To set up a Solr application server in a cloud environment.
The Solr Tomcat App Server ServerTemplate configures a combined Tomcat and Apache application server. It creates an HTTP virtual host (vhost) and forwards requests to the specified application port to serve a Solr open source enterprise search platform web application. This tutorial describes the steps for launching this environment in the cloud.
The methods to secure access to your application server depend on your cloud provider. For Amazon EC2, CloudStack, and other clouds that support security groups, you must have a security group defined with TCP port 22 open for SSH access, the default application port (8000) open to applicable load balancer servers, and any other port and protocol access required by your application.
Iptables is enabled by default on all servers, with the default SSH port (22) and web-access ports (80 and 443) open. In addition, the application communications port, TCP port 8000, is automatically open on each application server to all HAProxy load balancer servers in the deployment that relate to the Load Balancer with HAProxy ServerTemplate.
If you need to open other ports on an application server besides the defaults (22, 80, 443, and 8000), you must create the appropriate rules using the "Firewall" inputs, as described in the Base ServerTemplate for Linux (Chef) documentation. For more information on iptables, refer to the Linux supporting documentation for this tool.
Follow these steps to add an application server to the deployment:
The next step is to define the properties of your application server by entering values for inputs. It is simplest to do this at the deployment level. For a detailed explanation of how inputs are defined and used in Chef recipes and RightScripts, see Inputs and their Hierarchy.
To enter inputs for the Chef recipes that run on your application servers, open the deployment's Inputs tab and click Edit, then follow the directions below to configure input values. We recommend that you set up credentials for password values and any other sensitive data as shown in the examples.
|Input Name||Description||Example Value|
|Backup Primary Secret||Choose a cloud to store backups and provide your cloud authentication credentials. For Rackspace Cloud Files, use your Rackspace account API key (e.g., cred:RACKSPACE_AUTH_KEY). For clouds that do not require primary credentials (e.g., Amazon), set to 'ignore'.||e.g. cred:CLOUDPROVIDER_AUTH_KEY|
|Backup Primary User||Choose a cloud to store backups and provide your cloud authentication credentials. For Rackspace Cloud Files, use your Rackspace login username (e.g., cred:RACKSPACE_USERNAME). For clouds that do not require primary credentials (e.g., Amazon), set to 'ignore'.||e.g. cred:CLOUDPROVIDER_USERNAME|
|Solr Master DNS ID||The unique identifier that is associated with the DNS A record of the master server. The unique identifier is assigned by the DNS provider when you create a dynamic DNS A record. This ID is used to update the associated A record with the private IP address of the master server when this recipe runs.||e.g. text:1234567|
|Backup Lineage for Solr|| |
The name associated with your primary and secondary database backups. It's used to associate them with your database environment for maintenance, restore, and replication purposes. Backup snapshots will automatically be tagged with this value. Backups are identified by their lineage name.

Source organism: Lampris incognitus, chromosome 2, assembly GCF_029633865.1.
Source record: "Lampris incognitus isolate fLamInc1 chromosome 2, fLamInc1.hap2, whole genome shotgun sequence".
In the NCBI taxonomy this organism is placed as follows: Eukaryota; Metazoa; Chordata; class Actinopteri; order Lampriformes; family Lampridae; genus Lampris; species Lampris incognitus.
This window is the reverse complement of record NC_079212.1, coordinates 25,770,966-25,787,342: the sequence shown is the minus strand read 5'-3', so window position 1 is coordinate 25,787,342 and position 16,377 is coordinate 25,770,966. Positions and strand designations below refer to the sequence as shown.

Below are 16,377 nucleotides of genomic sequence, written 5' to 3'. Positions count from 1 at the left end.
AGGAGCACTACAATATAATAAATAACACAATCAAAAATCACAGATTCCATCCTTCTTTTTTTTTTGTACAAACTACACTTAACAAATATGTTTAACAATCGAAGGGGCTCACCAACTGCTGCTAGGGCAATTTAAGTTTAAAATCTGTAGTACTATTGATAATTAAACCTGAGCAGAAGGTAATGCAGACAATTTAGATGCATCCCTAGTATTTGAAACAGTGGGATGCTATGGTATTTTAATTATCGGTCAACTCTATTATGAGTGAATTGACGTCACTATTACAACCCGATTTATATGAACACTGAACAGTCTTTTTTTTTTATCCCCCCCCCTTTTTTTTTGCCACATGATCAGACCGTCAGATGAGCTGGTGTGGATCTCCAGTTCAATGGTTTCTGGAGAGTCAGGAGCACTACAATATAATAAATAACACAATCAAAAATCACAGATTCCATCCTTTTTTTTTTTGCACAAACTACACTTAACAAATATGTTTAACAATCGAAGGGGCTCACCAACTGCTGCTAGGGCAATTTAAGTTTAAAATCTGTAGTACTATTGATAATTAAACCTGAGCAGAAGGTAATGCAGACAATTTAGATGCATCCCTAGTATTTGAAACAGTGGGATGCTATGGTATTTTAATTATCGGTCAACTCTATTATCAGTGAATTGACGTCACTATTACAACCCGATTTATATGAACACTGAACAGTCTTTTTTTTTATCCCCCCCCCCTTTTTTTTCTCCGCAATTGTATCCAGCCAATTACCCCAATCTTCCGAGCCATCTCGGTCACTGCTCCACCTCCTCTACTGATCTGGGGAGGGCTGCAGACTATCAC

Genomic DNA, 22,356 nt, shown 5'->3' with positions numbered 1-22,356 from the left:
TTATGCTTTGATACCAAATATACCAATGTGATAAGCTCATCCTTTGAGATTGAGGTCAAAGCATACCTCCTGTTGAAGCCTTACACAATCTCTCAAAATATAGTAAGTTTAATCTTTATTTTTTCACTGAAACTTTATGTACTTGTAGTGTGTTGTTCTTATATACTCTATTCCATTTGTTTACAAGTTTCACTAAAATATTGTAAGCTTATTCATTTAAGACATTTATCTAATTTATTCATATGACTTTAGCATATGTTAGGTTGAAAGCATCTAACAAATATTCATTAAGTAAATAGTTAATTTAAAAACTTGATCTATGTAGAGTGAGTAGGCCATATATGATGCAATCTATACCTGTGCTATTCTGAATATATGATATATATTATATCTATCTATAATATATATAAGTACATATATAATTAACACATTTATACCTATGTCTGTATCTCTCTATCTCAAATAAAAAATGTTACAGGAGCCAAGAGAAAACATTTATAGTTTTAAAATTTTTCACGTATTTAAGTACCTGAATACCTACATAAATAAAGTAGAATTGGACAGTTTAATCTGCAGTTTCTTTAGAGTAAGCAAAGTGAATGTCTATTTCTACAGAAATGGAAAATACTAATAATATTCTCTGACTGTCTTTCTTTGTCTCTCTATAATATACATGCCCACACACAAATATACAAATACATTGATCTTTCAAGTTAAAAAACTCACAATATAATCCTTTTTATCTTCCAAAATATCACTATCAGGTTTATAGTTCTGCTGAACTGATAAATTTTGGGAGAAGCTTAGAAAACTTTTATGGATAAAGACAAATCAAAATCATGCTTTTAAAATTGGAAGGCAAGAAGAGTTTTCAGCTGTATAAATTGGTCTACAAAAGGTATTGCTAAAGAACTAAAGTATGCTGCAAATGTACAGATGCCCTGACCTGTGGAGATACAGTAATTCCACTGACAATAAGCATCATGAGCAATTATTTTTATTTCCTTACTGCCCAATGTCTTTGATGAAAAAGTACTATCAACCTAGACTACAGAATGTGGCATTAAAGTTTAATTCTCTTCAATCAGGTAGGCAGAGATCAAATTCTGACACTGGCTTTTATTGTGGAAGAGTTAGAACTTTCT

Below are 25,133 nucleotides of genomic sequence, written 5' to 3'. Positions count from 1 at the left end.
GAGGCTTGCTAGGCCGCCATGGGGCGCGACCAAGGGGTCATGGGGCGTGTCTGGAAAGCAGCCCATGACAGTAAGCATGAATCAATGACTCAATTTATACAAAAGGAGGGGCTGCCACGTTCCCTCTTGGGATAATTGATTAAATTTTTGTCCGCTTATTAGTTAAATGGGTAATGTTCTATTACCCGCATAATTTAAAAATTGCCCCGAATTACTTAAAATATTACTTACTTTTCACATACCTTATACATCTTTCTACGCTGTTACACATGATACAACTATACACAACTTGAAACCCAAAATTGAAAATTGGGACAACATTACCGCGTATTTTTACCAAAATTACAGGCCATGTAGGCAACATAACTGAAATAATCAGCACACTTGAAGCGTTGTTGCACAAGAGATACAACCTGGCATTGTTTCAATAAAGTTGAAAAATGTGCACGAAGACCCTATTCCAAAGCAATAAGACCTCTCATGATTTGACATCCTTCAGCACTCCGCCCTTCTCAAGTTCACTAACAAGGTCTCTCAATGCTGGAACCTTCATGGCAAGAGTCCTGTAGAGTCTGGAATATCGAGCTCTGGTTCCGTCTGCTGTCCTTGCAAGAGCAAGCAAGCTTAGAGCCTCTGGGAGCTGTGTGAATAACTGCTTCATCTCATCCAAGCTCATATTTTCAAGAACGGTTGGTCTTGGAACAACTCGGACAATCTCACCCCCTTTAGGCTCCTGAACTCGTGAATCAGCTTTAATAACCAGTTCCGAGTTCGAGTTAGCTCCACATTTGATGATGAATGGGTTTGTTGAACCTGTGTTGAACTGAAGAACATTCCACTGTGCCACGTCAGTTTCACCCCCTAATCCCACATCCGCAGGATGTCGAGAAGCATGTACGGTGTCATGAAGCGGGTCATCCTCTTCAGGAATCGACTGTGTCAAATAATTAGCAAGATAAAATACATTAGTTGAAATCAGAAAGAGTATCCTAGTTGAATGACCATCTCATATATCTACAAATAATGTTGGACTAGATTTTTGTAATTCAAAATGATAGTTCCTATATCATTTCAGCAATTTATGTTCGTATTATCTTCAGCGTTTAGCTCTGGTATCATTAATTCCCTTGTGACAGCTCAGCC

Note: For servers running on Rackspace, this value also indicates the Cloud Files container to use for storing primary backups. If a Cloud Files container with this name does not already exist, one will automatically be created.
|Solr Master Host||Your hostname of the Solr Master server.||e.g. text:solr-example.com|
|DNS Service Provider||The name of your DNS provider. Select the DNS provider that you're using to manage the DNS A records of your master/slave database servers (e.g., DNSMadeEasy, DynDNS, Route53).||select a DNS provider from the drop-down|
|DNS Password||The password that is used to access and modify your DNS A Records. For DNS Made Easy and DynDNS, enter your password (e.g., cred:DNS_PASSWORD). For Amazon Route53, enter your AWS secret access key (e.g., cred:AWS_SECRET_ACCESS_KEY)||cred:DNS_PASSWORD|
|DNS User||The user name that is used to access and modify your DNS A records. For DNS Made Easy and DynDNS, enter your user name (e.g., cred:DNS_USER). For Amazon Route53, enter your Amazon access key ID (e.g., cred:AWS_ACCESS_KEY_ID)||cred:DNS_USER|
Go the Servers tab of your deployment and click the launch button to launch your server.
To test your server, go to the Servers tab of your deployment and click on your operational Solr server's nickname. In the Info tab, click the Public DNS name. You should see the Solr redirect page which will redirect you to the Solr Welcome page:
Note: if the Solr welcome page does not appear, check /var/log/tomcat6/catilina.out to ensure Tomcat is running.
For a master/slave configuration, you need to create another server.
|Input Name||Description||Example Value|
|Solr Server Type (Master, Slave)||Specify the server type (master or slave) for the Solr server.||text:slave|
Re-run the solr::replication under Boot Scripts on the slave's Scripts tab. After the recipe completes, the slave becomes the new master.
Note: if replication is not working, check the replication page on both servers, ping the hostname to make sure it resolves properly. Also check your security group to make sure port 8000 is open.
The Solr Tomcat App Server stores backups on an ephemeral drive, which means these backups only persist throughout the life of the server and will be lost on termination. An alternative for storing backups is using volumes. To backup to a volume, in the deployment view click on the Scripts tab of your running server for the following actions:
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